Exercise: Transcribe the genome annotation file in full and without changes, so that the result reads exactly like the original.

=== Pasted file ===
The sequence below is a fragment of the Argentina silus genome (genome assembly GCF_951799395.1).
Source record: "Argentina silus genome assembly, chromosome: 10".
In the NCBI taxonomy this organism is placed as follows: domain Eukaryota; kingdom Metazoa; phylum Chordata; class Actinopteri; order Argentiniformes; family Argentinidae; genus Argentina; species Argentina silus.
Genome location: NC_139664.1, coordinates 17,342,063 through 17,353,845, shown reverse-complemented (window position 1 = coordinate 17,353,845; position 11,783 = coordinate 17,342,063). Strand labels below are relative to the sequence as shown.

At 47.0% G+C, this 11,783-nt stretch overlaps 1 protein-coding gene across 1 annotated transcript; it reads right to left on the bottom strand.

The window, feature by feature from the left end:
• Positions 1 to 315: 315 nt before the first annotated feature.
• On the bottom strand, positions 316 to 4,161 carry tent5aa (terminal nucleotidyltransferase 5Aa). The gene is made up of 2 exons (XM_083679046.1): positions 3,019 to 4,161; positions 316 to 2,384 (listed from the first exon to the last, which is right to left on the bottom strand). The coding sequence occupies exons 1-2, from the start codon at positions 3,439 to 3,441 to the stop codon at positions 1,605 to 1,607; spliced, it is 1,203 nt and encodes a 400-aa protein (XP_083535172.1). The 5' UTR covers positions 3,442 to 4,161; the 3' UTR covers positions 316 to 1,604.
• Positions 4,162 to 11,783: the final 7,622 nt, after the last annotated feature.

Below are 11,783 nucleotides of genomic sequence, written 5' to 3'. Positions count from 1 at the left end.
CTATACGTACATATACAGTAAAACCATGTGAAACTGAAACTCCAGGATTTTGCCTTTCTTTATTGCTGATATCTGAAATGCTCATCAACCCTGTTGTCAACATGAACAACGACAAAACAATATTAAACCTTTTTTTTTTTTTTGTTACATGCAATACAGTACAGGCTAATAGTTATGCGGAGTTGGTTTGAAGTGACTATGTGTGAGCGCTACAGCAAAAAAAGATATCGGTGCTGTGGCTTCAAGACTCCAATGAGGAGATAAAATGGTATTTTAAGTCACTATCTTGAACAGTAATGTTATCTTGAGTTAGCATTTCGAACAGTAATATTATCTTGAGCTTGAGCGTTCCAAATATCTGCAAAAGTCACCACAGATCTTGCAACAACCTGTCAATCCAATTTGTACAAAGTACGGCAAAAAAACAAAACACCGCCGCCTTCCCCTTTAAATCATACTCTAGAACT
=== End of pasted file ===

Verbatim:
The sequence below is a fragment of the Argentina silus genome (genome assembly GCF_951799395.1).
Source record: "Argentina silus genome assembly, chromosome: 10".
In the NCBI taxonomy this organism is placed as follows: domain Eukaryota; kingdom Metazoa; phylum Chordata; class Actinopteri; order Argentiniformes; family Argentinidae; genus Argentina; species Argentina silus.
Genome location: NC_139664.1, coordinates 17,342,063 through 17,353,845, shown reverse-complemented (window position 1 = coordinate 17,353,845; position 11,783 = coordinate 17,342,063). Strand labels below are relative to the sequence as shown.

At 47.0% G+C, this 11,783-nt stretch overlaps 1 protein-coding gene across 1 annotated transcript; it reads right to left on the bottom strand.

The window, feature by feature from the left end:
• Positions 1 to 315: 315 nt before the first annotated feature.
• On the bottom strand, positions 316 to 4,161 carry tent5aa (terminal nucleotidyltransferase 5Aa). The gene is made up of 2 exons (XM_083679046.1): positions 3,019 to 4,161; positions 316 to 2,384 (listed from the first exon to the last, which is right to left on the bottom strand). The coding sequence occupies exons 1-2, from the start codon at positions 3,439 to 3,441 to the stop codon at positions 1,605 to 1,607; spliced, it is 1,203 nt and encodes a 400-aa protein (XP_083535172.1). The 5' UTR covers positions 3,442 to 4,161; the 3' UTR covers positions 316 to 1,604.
• Positions 4,162 to 11,783: the final 7,622 nt, after the last annotated feature.

Below are 11,783 nucleotides of genomic sequence, written 5' to 3'. Positions count from 1 at the left end.
CTATACGTACATATACAGTAAAACCATGTGAAACTGAAACTCCAGGATTTTGCCTTTCTTTATTGCTGATATCTGAAATGCTCATCAACCCTGTTGTCAACATGAACAACGACAAAACAATATTAAACCTTTTTTTTTTTTTTGTTACATGCAATACAGTACAGGCTAATAGTTATGCGGAGTTGGTTTGAAGTGACTATGTGTGAGCGCTACAGCAAAAAAAGATATCGGTGCTGTGGCTTCAAGACTCCAATGAGGAGATAAAATGGTATTTTAAGTCACTATCTTGAACAGTAATGTTATCTTGAGTTAGCATTTCGAACAGTAATATTATCTTGAGCTTGAGCGTTCCAAATATCTGCAAAAGTCACCACAGATCTTGCAACAACCTGTCAATCCAATTTGTACAAAGTACGGCAAAAAAACAAAACACCGCCGCCTTCCCCTTTAAATCATACTCTAGAACT